Cyclone Idai left a trail of destruction across four countries in March 2019, with Mozambique the worst hit. is still reeling from the effects of the tropical storm which killed more than 1,000 people in Malawi, Mozambique and Zimbabwe.
In Mozambique alone, Cyclone Idai killed more than 600 people, damaged over 200,000 homes, and left over 1.85 million people in need of urgent humanitarian assistance.
When the super storm struck it destroyed Luisa Mungono’s house. She had to live in a makeshift house together with her husband and nine children. The cyclone destroyed over 715,000 hectares in Mozambique’s central breadbasket region just weeks before the main harvest. 40-year old Luisa said:
"The water came and all our rice, maize and all the seeds that we had were washed away, What was there was eaten by worms after the rain soaked our fields."
Just weeks later, Mozambique was hit by a second cyclone Kenneth. Communities are now facing severe food shortages after prolonged drought, flooding and the devastating impact of the cyclones on huge areas of farmland.
"Cyclone Idai destroyed large areas of farmland across Mozambique. There were donations of seeds as part of recovery efforts, but once they were planted we had an infestation of the fall armyworm pest, which again destroyed the crops," says Gasper Sitefane, country director, ActionAid Mozambique.
"On top of that, the rainy season is delayed and it is causing panic among the population. Rains were expected in October, but they still have not come.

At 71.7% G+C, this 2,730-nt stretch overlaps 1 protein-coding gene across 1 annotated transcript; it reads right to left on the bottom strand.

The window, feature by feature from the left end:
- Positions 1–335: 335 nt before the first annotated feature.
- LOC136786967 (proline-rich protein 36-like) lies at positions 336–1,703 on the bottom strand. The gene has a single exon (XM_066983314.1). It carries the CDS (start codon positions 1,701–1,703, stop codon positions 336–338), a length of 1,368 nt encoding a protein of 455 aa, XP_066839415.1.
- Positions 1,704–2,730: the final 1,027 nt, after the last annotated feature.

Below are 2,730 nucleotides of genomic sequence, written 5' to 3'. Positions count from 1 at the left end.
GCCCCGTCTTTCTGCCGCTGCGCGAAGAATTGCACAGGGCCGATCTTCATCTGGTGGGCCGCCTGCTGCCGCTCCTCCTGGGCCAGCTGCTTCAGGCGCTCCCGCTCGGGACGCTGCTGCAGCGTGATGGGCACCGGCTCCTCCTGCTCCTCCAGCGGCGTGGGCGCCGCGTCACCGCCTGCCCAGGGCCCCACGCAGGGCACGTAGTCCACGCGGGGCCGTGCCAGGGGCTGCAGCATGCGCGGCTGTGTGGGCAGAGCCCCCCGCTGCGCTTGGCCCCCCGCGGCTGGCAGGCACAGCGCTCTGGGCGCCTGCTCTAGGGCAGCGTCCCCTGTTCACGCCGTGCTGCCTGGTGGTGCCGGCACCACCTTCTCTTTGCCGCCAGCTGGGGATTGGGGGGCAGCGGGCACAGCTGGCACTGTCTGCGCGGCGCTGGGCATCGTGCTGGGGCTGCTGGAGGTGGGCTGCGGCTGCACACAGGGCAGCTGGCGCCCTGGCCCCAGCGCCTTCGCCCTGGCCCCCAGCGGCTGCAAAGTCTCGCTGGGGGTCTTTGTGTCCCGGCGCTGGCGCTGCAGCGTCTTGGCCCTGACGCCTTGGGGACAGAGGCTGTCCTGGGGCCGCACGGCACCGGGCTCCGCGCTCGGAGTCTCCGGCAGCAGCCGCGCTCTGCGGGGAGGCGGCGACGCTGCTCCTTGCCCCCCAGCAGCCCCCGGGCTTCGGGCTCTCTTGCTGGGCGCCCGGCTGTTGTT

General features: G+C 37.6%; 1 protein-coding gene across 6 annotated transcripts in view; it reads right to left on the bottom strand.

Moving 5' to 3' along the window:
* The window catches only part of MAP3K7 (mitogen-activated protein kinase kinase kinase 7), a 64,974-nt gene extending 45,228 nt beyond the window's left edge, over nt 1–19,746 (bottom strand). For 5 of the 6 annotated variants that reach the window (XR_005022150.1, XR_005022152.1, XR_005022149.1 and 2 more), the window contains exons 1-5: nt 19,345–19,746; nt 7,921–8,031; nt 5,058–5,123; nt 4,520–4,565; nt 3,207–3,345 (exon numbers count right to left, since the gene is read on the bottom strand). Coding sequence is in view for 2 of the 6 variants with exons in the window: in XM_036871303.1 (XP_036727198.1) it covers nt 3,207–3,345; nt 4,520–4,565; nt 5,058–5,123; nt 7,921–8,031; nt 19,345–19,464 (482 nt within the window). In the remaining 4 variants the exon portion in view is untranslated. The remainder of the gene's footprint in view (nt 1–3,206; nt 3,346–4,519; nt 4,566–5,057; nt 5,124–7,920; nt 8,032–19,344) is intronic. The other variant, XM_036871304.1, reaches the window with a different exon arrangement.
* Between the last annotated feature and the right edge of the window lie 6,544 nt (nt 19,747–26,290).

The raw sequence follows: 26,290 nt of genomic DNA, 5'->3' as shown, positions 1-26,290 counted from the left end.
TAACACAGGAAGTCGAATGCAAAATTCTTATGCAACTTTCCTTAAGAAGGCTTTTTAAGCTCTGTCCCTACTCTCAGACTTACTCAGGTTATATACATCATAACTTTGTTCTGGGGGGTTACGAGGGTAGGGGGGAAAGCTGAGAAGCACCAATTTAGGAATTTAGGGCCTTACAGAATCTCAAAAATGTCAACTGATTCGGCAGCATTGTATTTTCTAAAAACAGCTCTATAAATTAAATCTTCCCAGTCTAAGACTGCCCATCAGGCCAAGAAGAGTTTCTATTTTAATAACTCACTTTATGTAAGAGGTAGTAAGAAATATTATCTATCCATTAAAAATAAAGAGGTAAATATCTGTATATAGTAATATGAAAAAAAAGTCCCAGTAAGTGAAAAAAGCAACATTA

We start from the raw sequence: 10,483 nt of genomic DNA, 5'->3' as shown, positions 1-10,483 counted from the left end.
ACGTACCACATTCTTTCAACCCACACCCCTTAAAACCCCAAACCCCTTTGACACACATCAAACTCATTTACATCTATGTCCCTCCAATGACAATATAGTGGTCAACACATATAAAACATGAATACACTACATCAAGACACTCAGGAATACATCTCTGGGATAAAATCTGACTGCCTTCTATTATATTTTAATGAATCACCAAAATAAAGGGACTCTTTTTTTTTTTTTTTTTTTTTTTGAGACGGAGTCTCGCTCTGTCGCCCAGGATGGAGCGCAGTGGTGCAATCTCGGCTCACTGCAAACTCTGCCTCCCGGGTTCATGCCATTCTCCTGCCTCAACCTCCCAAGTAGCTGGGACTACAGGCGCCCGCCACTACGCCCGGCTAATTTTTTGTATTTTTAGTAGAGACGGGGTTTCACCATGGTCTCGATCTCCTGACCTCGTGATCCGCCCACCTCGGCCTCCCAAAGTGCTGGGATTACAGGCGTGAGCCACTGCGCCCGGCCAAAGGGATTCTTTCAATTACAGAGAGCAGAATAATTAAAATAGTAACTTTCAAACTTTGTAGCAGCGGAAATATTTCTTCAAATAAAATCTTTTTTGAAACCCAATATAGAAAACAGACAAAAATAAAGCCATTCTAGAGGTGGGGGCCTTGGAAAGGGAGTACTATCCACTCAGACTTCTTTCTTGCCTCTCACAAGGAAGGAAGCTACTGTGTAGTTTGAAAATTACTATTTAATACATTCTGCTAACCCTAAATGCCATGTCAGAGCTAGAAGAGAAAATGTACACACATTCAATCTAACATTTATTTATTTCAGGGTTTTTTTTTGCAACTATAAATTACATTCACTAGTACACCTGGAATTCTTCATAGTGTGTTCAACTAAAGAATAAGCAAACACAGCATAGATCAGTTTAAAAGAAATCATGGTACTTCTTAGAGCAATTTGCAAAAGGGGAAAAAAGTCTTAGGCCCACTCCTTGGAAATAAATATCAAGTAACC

“The weather forecasts are showing that areas hit by Cyclone Idai will be affected by flooding, while the southern areas will continue to face drought, which has been affecting the region bordering Zimbabwe for two years.
“It is becoming a dire issue. Water is becoming so scarce, people are selling off their cattle because they cannot survive.”
For 64-year old Sophia Mutua, a farmer from Buzi district in central Mozambique, Cyclone Idai destroyed her harvest. "I lost everything in the cyclone," she says.
Terezinha Combira was given plant seeds by ActionAid 10 weeks after Cyclone Idai to help her get back on track. However, her fields were still soaked with water, making planting impossible. During this time, Terezinha and her family were surviving on a meagre harvest. "I lost my house, it went with the water and this is all the maize I have left from my field," she says.
"The government has not yet declared an emergency, but there is no water and rivers are drying up quicker than ever before. Even in the capital Maputo, there is drought. We do not know when the rains will come. Soon we will be facing a national tragedy if we don't act now," adds Gasper.
ActionAid is calling for a new fund, including debt relief, to support survivors of climate disasters, such as flooding, droughts and rising sea levels.
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